|Major General Levi R. Chase|
Major General Chase in the cockpit of
Photo by Robert Capa
General Levi R. Chase (USAF), one of the first Army Air Corps. aces of WWII, was credited
with 12 air-to-air victories and is one of only three U.S. fighter pilots to be credited
with victories against all three Axis countries.
Flying the P-40 and P40-L, he was the leading ace in the northwest Africa theater while flying with the 33rd. Pursuit Group. He also flew the P-51 Mustang later in the war and was credited with downing two Japanese Oscars with that aircraft.
After returning to the U.S. for a year in mid 1943, Chase was deployed to Burma with the 2nd Air Commando Group based at Cox's Bazaar, India. He led several missions with the Second Air Commandos and is credited with having planned and led one of the longest fighter raids of the war. He later commanded the First Provisional Fighter Group where he downed the two Oscars.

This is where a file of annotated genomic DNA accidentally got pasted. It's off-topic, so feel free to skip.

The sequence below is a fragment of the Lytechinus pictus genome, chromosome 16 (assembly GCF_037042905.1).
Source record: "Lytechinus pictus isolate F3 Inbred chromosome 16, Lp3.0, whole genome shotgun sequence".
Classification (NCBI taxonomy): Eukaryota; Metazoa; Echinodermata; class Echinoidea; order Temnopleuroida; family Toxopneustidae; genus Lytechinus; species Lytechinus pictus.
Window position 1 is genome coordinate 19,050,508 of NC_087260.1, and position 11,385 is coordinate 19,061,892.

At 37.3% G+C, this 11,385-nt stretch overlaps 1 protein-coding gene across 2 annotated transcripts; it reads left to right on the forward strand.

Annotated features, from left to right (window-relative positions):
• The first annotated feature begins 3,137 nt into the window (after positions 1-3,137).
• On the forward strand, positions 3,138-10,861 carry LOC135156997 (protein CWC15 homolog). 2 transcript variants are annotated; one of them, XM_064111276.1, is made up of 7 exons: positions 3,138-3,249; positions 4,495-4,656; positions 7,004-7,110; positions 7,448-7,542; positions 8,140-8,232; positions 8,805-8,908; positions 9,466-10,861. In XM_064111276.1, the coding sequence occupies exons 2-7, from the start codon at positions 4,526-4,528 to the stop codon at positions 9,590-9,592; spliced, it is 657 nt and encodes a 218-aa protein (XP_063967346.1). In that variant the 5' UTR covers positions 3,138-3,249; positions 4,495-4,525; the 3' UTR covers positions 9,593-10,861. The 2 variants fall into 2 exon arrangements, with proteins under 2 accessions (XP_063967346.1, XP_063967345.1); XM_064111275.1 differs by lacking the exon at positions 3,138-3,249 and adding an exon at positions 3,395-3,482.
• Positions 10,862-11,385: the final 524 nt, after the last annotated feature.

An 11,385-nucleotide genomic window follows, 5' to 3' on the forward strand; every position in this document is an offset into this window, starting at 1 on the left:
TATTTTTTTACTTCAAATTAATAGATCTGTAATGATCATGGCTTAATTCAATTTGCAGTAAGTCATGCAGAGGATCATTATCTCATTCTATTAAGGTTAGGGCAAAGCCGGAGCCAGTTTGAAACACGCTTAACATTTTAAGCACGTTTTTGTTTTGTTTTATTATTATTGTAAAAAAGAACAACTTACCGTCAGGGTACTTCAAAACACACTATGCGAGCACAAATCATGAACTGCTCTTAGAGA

Chase entered civilian life after the war but was recalled to active duty in April, 1951 to serve in Korea where he commanded the Eighth Fighter-Bomber Wing flying F-80s and F-86s.
From 1952 to1964, General Chase held several command and senior staff positions in the U.S. and Germany as well as Okinawa and Taiwan. In 1964 he commanded the 15th and 12th Tactical Fighter Wings respectively and led the 12th to Cam Ranh Bay Air Base in Vietnam. The 15th and 12th TFWs were the first fighter wings to become combat ready with the F-4C Phantom II.
Prior to General Chase's return to civilian life in November of 1973, he was appointed Assistant Deputy Chief of Staff Operations for the Tactical Air Command and Deputy Commander of the Ninth Air Force. He was appointed Commander of the Ninth Air Force shortly before his retirement after 33 years of dedicated service.
General Chase flew a total of 512 combat missions in WWII, Korea and Vietnam.
My Thanks to Dr. Thomas E. Chase for providing this information.
Detailed information and additional photos can
be found at the Major General Levi
R. Chase Web site
a site established by General Chase's son, Dr. Thomas E. Chase, in honor of his father.